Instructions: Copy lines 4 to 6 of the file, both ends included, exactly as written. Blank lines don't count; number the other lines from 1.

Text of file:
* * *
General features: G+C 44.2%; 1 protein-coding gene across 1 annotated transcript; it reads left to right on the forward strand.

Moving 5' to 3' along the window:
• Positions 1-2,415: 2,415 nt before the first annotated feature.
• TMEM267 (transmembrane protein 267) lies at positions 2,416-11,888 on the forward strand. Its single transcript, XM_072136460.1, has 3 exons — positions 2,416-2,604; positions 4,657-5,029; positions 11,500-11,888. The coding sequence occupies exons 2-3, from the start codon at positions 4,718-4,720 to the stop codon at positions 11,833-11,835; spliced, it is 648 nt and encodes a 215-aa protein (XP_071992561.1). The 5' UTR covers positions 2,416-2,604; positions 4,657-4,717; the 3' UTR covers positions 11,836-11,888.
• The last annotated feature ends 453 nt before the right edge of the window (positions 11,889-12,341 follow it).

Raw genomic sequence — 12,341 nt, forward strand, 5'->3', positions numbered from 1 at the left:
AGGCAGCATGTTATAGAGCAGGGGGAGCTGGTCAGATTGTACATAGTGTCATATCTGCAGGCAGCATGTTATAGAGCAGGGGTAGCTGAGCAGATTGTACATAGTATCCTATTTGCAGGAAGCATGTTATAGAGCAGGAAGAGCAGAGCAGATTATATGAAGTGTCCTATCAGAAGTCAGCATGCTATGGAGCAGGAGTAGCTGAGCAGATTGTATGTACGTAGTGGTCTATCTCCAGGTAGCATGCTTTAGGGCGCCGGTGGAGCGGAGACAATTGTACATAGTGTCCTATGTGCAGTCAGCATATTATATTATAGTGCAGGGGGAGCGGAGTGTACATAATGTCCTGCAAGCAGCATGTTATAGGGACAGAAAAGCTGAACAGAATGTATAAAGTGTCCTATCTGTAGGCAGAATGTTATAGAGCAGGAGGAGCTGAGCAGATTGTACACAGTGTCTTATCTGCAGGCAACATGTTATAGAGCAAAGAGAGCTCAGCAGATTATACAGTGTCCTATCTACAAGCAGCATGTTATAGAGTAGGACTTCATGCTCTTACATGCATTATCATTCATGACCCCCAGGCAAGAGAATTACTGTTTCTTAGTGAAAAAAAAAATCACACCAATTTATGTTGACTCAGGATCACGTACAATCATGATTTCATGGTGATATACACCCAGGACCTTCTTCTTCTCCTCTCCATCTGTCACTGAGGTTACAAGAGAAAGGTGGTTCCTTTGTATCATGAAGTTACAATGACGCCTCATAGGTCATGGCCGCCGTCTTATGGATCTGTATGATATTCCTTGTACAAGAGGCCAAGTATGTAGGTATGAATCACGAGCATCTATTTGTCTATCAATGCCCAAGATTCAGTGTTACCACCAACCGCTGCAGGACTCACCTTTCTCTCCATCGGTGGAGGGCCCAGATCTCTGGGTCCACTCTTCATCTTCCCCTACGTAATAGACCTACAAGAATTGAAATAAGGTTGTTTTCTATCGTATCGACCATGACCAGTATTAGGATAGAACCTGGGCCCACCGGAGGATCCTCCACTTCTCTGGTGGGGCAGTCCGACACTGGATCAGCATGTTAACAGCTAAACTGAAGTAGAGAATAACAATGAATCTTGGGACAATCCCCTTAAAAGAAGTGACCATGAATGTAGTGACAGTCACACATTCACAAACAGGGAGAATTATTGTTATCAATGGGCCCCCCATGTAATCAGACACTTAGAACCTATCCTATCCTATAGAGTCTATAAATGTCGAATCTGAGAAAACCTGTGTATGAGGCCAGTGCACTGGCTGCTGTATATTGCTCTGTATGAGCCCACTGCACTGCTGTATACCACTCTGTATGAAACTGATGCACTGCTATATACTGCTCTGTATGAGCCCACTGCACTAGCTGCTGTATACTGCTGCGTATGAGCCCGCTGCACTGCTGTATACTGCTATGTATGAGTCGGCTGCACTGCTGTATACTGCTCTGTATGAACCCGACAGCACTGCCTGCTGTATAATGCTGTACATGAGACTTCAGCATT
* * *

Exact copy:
• TMEM267 (transmembrane protein 267) lies at positions 2,416-11,888 on the forward strand. Its single transcript, XM_072136460.1, has 3 exons — positions 2,416-2,604; positions 4,657-5,029; positions 11,500-11,888. The coding sequence occupies exons 2-3, from the start codon at positions 4,718-4,720 to the stop codon at positions 11,833-11,835; spliced, it is 648 nt and encodes a 215-aa protein (XP_071992561.1). The 5' UTR covers positions 2,416-2,604; positions 4,657-4,717; the 3' UTR covers positions 11,836-11,888.
• The last annotated feature ends 453 nt before the right edge of the window (positions 11,889-12,341 follow it).

Raw genomic sequence — 12,341 nt, forward strand, 5'->3', positions numbered from 1 at the left: